Machu Picchu, Peru
By Jared Johnsen
A secluded Inca citadel rests on the ridge of towering Andean peaks flanking the Urubamba River canyon. Over 200 buildings house the sacred city’s 1,200 residents in addition to providing them with worship temples, storage facilities, and vast tracts of land terraced for farming. It is the end of the 15th century at the royal estate and sanctuary named Machu Picchu, its walls still being carved to fit the stones for further construction. Yet, these new projects will soon come to a screeching halt. During the next 27 years, over half of the Incan population will become infected with small pox and die from this fatal disease. It is at this time the awe-inspiring religious sanctuary and retreat falls into disuse by the once-mighty Inca civilization. Five years later, the Spanish Conquistador Pizzaro appears in Cusco and defeats the already suffering Incan army and leadership. But what would happen to the great Machu Picchu? It lies still in the grass of its hidden ridge, tucked away from other trade and administrative routes through the mountains. Soon, it will be enveloped by the robust undergrowth of the jungle, and remain motionless in the soil like the fallen Incan warriors downriver in Cusco.
|Machu Picchu from the Trail|
In truth, it is a good thing that this Incan religious center was not discovered by the Spanish. All other sites they found were sacked and pillaged, scarcely leaving any of their architecture or temples intact. As luck would have it, the history of Machu Picchu would be a different one than most others. Its remote location – on an insignificant road in treacherous mountainous terrain, perched high above the Urubamba River canyon – seems to attest to the fact that it would have no commercial, military, or administrative use. So, it was not exactly a place of much concern to the Spanish either and the site remained mainly untouched for 4 more centuries. Then, in 1912 the structure was rediscovered by Hiram Bingham, who was sent on an archaeological expedition by Yale. Much archaeological research has since been done to open vast windows from which to gaze into the function of this amazing site. Still, with no existing written language to decipher, many questions remain unanswered.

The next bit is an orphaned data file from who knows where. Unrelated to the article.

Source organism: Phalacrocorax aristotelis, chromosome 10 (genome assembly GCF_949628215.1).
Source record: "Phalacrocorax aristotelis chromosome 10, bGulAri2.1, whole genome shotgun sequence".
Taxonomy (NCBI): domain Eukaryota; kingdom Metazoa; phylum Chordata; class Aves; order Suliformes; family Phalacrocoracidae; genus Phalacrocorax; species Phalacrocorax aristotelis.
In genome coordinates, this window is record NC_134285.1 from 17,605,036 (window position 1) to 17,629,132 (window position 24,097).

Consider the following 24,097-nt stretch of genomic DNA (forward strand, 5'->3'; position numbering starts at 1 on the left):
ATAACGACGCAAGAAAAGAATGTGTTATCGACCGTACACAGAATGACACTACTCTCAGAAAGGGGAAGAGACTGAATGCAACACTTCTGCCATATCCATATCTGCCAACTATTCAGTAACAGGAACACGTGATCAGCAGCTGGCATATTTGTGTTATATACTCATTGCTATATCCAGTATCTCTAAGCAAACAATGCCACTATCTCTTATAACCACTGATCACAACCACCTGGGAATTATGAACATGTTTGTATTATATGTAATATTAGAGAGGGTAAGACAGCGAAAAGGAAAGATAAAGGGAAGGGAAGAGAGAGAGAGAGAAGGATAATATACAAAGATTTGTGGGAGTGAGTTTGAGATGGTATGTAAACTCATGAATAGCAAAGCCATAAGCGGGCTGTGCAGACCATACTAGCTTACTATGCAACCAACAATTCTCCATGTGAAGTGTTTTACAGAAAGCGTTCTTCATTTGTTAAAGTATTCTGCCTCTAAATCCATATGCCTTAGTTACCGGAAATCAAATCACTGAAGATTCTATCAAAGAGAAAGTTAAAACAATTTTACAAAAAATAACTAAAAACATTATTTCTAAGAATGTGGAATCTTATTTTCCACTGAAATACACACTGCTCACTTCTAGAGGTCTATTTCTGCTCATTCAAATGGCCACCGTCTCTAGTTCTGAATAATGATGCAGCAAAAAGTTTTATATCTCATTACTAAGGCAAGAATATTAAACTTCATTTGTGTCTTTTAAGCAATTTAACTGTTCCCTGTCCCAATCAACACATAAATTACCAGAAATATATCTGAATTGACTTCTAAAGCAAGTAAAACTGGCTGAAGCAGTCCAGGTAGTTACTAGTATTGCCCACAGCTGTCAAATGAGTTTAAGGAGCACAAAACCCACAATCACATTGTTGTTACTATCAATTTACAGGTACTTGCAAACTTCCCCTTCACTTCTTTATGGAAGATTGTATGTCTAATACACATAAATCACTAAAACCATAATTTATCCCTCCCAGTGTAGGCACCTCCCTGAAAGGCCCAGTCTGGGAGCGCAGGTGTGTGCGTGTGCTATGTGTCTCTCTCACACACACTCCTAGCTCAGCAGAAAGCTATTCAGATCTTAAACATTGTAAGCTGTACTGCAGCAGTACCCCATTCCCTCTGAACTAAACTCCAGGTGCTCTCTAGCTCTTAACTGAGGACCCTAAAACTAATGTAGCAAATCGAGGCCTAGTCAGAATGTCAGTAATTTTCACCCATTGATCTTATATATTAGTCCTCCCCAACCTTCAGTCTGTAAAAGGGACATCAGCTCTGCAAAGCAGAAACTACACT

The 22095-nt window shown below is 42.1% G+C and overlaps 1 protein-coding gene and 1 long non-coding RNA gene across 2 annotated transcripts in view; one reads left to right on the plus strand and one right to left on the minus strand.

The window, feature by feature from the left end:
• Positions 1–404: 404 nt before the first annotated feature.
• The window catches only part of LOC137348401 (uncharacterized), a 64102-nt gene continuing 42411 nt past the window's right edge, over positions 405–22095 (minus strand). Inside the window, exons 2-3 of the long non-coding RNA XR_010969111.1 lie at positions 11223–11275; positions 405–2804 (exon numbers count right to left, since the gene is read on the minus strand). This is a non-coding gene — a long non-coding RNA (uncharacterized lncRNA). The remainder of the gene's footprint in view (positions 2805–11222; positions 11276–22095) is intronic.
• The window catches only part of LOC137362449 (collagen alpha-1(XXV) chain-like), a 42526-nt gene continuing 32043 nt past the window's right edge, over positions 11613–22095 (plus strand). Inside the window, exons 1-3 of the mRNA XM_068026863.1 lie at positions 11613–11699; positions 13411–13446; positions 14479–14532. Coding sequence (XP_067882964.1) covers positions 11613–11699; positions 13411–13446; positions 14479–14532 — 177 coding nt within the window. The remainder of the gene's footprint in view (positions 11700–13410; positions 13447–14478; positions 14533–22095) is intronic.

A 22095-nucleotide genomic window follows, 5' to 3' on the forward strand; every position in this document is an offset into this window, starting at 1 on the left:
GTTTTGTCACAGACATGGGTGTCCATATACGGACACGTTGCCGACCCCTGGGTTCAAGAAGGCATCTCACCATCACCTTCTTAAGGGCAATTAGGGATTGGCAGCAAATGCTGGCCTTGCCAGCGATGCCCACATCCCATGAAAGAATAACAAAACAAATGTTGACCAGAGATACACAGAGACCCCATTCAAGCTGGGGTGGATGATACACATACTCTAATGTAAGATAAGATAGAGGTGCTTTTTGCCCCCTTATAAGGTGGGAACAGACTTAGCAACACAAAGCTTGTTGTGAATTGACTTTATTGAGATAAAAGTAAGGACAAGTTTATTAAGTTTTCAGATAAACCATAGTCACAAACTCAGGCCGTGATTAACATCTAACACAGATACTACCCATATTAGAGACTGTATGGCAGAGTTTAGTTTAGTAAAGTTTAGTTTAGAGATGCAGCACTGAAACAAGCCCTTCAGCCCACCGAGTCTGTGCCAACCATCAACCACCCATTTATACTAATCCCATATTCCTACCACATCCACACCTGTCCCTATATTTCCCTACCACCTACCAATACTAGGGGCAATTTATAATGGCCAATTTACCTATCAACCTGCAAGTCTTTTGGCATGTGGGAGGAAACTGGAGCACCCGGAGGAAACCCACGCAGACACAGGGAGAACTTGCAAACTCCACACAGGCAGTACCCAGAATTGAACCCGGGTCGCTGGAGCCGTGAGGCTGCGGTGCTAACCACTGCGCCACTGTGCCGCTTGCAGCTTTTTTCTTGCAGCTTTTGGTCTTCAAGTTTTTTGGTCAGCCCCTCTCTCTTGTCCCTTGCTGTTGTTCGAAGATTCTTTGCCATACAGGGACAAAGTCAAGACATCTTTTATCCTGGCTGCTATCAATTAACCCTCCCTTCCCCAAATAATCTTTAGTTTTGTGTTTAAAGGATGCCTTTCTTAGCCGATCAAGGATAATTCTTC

If you embark on the 4-day journey on the Inca trail, you will approach this marvelous site from the south. Your first view will be from Intipunku, the Sun Gate. At the farthest extremity, you will see Huayna Picchu soaring above the site, from which an outstanding view of the ruins and surrounding valley can be obtained. A hike to the top of it should not be missed if you can muster the strength. The site itself can basically be broken down into two parts: agricultural and residential. From both the trail and the ticket gate you will be coming into the agricultural zone as you enter the city. The contours of these slopes are lined with many layers of stone walls several feet high. To gain a high yield in the maize and potatoes they grew, the Inca employed this advanced terracing and irrigation method to reduce erosion and increase their area of arable land.
|Torreon From Below|
As you move further into the settlement, you will undoubtedly be guided through the most important temples and structures – and I won’t go into them really. But something worthy of notice is the beautiful craftsmanship used in these structures. Most of them are built of granite blocks cut with bronze or stone tools, and smoothed with sand. The mortarless blocks rest solidly together with a tightness impenetrable to even the blade of a knife. It is worth mentioning that at Machu Picchu the Inca often utilized existing stone formations for their buildings. You will notice sculptures that are carved into the rock and water that flows through cisterns and stone channels. There are even temples hanging on steep precipices displaying this at-oneness with nature, like the Torreon
. This astrological building is amazingly built upon the outcropping of an existing megalith and has windows through which the sun’s first rays over the adjacent mountain shine through on the summer and winter solstice.
Another of the many important structures at Machu Picchu is the Intihuatana
. This column of stone rises from a box-shaped slate of stone the size of an ice chest. The word Intihuatana
literally translates to “for tying the sun.” Normally it is translated as “hitching post of the sun,” but I think it is more helpful to think of it as the former because as the winter solstice approached, when the sun seemed to shine less and less each day, a priest would hold a ceremony, tethering the sun to this stone to prevent it from vanishing entirely. These pieces, known as gnomons, often existed at Incan sites but were always destroyed by the Spanish. This one remains, still offering the meaning and significance surrounding it at its conception.
Whatever you discover at Machu Picchu, just gazing down at this astounding group of mountain residences and astrological temples, one can’t help but imagine how the Incan must have revered it with deep pride and spiritual devotion. And even if we don’t fully understand the spiritual significance of this tremendous settlement – where skyscraping mountaintops act as the city walls – to the onlooker, it appears to be wrought with divinity.